Making the most of small quarters

Tidy is not organized. Get creative with unused space.

Why is it that some people can live in a really roomy house and struggle to find places to put things, while others in tiny apartments manage to neatly stash everything they own?

It's not so much about space as about mind-set, says Rachel Rosenthal, a.k.a. Rosey of Rosey's Urban Style (www.roseysurbanstyle.com), a personal organizer. She left a career as a lawyer a year and a half ago to launch her venture and has found no shortage of people in need of guidance.

Tidy is not the same thing as organized, Rosenthal says firmly. A one-time tidy-up dissolves into chaos without an "ongoing process" of weeding out what you don't need and putting in place what remains.

We polled friends and coworkers who live in small spaces about what specific possessions they had the most trouble storing. Rosey had some smart suggestions:

Suitcases. Perfect candidates for putting on a high closet shelf or way under the bed. But never, never left empty. Either store one inside the other, like nesting dolls, or fill them with things you don't use every day. Out-of-season clothes or bedding, certainly, but think creatively, especially about large flat items: serving platters, photo albums, old yearbooks.

For frequent travelers, luggage merits a more prominent home, such as a hall closet. Leave it packed with cosmetics and other travel gear. One more extreme idea: Pick good-looking suitcases and stack them to serve as a side table.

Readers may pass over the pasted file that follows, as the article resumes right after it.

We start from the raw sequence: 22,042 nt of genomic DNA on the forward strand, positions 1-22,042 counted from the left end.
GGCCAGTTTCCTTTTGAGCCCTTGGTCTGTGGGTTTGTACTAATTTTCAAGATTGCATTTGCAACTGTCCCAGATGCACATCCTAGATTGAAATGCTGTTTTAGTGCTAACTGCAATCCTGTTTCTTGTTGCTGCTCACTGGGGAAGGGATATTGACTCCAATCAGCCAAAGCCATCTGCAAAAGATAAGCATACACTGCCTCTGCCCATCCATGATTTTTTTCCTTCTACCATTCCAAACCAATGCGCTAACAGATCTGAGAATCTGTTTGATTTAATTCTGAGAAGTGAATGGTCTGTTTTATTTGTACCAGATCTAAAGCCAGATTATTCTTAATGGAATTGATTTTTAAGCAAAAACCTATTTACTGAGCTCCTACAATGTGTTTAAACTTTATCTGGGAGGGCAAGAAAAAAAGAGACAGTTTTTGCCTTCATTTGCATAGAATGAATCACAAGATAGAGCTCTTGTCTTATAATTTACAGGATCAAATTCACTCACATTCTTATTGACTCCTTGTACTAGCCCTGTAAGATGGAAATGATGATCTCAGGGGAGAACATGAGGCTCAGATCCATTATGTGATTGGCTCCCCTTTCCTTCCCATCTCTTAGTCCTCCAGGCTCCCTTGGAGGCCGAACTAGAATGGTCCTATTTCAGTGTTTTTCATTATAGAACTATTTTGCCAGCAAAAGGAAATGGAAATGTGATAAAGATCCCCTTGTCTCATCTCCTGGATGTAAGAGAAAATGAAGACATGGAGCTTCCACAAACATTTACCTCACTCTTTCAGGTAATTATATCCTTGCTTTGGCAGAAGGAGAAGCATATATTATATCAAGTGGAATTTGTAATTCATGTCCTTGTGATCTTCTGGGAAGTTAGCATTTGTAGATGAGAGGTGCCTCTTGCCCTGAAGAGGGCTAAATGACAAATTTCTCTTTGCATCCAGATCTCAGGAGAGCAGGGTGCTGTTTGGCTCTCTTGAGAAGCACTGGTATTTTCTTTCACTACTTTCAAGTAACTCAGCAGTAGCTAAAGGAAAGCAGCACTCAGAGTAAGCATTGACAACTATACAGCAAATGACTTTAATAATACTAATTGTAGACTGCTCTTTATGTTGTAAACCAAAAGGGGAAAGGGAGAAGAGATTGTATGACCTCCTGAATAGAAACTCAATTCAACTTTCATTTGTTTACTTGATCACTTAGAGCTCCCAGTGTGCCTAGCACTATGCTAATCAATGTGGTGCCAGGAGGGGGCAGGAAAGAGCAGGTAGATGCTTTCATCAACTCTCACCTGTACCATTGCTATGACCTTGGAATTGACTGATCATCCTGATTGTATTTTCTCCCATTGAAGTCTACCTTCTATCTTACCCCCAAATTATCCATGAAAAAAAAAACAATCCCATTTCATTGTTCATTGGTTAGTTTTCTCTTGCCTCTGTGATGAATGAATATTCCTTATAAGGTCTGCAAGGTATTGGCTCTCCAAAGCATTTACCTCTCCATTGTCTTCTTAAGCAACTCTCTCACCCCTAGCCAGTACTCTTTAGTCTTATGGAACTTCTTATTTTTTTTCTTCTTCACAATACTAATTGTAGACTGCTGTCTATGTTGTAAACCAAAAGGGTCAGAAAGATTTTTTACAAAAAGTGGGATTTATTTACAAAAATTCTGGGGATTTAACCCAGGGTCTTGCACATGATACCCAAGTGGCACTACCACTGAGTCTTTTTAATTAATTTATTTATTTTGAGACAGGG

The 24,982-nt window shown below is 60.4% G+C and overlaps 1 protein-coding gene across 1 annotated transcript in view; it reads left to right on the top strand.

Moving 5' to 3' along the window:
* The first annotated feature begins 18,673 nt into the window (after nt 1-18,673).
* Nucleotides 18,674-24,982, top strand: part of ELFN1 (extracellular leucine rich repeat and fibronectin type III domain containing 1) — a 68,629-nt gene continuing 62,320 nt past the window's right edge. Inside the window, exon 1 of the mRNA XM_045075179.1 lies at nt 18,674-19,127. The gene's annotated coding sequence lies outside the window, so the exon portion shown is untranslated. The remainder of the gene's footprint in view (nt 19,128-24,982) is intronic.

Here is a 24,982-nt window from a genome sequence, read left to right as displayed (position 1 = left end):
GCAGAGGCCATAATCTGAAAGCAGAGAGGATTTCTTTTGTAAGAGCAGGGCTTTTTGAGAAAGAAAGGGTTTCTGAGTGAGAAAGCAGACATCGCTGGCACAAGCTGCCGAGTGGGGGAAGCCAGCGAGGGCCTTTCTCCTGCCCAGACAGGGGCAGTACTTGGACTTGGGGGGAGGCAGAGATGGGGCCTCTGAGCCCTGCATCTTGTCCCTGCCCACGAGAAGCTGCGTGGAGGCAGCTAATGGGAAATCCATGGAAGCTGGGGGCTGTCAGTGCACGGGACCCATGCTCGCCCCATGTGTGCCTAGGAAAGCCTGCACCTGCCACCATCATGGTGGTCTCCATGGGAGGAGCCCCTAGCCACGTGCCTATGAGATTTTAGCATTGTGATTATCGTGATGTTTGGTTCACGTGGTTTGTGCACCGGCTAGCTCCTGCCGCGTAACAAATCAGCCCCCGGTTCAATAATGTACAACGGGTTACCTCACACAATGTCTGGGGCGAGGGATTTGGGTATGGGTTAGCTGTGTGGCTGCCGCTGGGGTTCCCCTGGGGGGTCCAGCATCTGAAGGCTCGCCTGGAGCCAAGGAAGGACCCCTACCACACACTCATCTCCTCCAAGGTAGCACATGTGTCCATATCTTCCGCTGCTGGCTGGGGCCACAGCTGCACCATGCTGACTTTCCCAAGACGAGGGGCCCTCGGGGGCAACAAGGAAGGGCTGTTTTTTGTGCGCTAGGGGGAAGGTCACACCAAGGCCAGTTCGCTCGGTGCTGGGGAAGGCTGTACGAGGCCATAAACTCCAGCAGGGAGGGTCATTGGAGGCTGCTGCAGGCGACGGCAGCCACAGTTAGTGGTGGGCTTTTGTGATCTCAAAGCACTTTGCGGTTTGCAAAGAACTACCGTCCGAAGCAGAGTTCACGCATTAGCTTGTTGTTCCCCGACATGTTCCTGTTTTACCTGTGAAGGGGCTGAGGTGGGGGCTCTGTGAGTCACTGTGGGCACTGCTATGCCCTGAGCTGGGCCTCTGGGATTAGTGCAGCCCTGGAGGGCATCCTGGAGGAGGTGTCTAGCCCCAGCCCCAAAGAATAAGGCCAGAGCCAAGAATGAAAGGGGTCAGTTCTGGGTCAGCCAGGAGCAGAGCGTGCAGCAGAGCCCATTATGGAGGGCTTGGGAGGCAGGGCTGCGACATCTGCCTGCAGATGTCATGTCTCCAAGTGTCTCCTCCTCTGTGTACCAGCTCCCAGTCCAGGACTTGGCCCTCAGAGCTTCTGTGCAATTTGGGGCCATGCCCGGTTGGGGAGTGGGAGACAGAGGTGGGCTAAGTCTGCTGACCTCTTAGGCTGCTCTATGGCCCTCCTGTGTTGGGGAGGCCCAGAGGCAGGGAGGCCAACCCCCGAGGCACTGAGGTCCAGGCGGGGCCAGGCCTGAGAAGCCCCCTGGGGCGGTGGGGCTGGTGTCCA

Cooking gear. Where to put stock pots, waffle irons and stand mixers when you're short on counter space? If you don't use your oven much, start there. It's safe for noncombustibles as long as you always check inside before you turn it on. Then think vertically, using pot racks, wall-mounted baskets, hooks and shelves, going as high as you can.

Don't overlook the area between counter and cupboard; lots of stuff can hang there. The space between cupboards and the ceiling is perfect for things you don't use often; canvas zipper cases or lidded bins will keep out dust. And how's this for inventive? Dish towels rolled to fit in the empty slots of a wine rack - the more colorful the better.

Handbags. First choice is the closet shelf, which is much better than a drawer. Invest in shelf dividers to keep them standing upright (tissue paper helps hold their shape). Small evening bags can slip inside larger totes. And if your bag collection is smashing, display it on a wall like the artwork it is. ("Store as decor" is a Rosenthal mantra.)

Ties. These need to hang. Rolling them in cubbies in a drawer bunches up the fabric and gobbles drawer space better suited to other uses. Best bet is a layered or spinning tie holder to hang on a closet rod. Double closet rods are a must: shirts and ties above, pants and suits below. And don't let old ties hang around. If you don't wear them, don't keep them.

Clothing. Under the bed is an obvious place for excess clothing. Wheeled see-through storage bins are less obvious, but well worth the investment. Raise the bed if you can; that's more room underneath. Put out-of-season items back against the wall, things you may need around the perimeter.

Vacuums, ironing boards. When buying these basics, look for compact and collapsible styles. Canister vacs are easier to store than uprights. Small-scale ironing boards can slide behind a couch or under a bed. A decorative screen can hide similar big items, such as beach gear, baby strollers, and folding chairs.

Bathroom necessities. Look into tall, narrow shelving designed to fit around the toilet. Use every inch under the sink. If there's no built-in vanity, add a simple sink skirt.

Wires. A tangle of cords under the computer or sound system makes a place feel smaller. There are lots of cord controllers on the market, or tape wires out of sight behind desktop or table legs.